In his biography of Chagall, Franz Meyer quotes an aphorism that sums up the two artists: "Pablo Picasso stood for the triumph of the intellect, Chagall for the glory of the heart." The two now established a relaxed friendship.
The love poetry written by Chagall in such works, and the tender elation (which matched his own emotional situation), peaks in Lovers in the Lilacs, painted in 1930. The couple, idyllically bedded down in a giant bouquet,
are wholly immersed in the timelessness of love. Following an ages-old pictorial code, Chagall has here incorporated two of his central motifs: an icon showing the Madonna Platytera was his inspiration, a representation of the
pregnant Virgin Mary with the child painted on her belly for clarity's sake. In painting the mare with the foal in her womb, Chagall had already echoed this treatment; now he abstracted it into an explanation of the symbolic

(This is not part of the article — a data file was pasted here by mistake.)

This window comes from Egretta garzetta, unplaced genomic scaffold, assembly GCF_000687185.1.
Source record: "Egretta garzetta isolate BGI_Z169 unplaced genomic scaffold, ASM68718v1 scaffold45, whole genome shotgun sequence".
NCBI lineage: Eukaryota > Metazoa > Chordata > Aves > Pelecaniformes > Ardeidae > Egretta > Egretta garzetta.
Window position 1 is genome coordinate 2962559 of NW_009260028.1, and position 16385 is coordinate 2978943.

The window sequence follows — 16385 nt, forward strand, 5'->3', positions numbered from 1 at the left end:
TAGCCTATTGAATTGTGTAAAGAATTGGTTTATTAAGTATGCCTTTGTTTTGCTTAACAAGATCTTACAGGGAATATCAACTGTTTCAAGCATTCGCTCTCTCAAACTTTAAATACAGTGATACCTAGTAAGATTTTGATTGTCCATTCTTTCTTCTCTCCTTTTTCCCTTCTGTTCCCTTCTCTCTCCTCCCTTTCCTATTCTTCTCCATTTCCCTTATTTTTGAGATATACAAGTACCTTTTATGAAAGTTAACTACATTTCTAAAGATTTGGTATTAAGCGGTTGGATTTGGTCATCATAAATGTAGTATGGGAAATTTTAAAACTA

dimension that was always in his motifs. Without doubt, this approach simplified the business of decoding his pictorial messages, and helped Chagall to the popularity his work enjoyed at the time, but at the same time the wish to
be comprehensible lent the paintings a touch of Romanticism that seemed somewhat out-of-date.
Yet, that first decade in Paris, as the artist tells us, was "the happiest time of my life". A contract with the art dealer Bernheim removed his financial worries, the family was able to move into a villa, and soon they were taking their summer holidays in the south of France for granted. This more lavish way of life, this private happiness, was accompanied by a compulsive turn to the opulent in Chagall's work: the carefree naivety of the pictures reflects the painter's own untroubled existence, and the magical atmosphere replaces that liveliness of subject matter which requires an eventful reality as a corrective.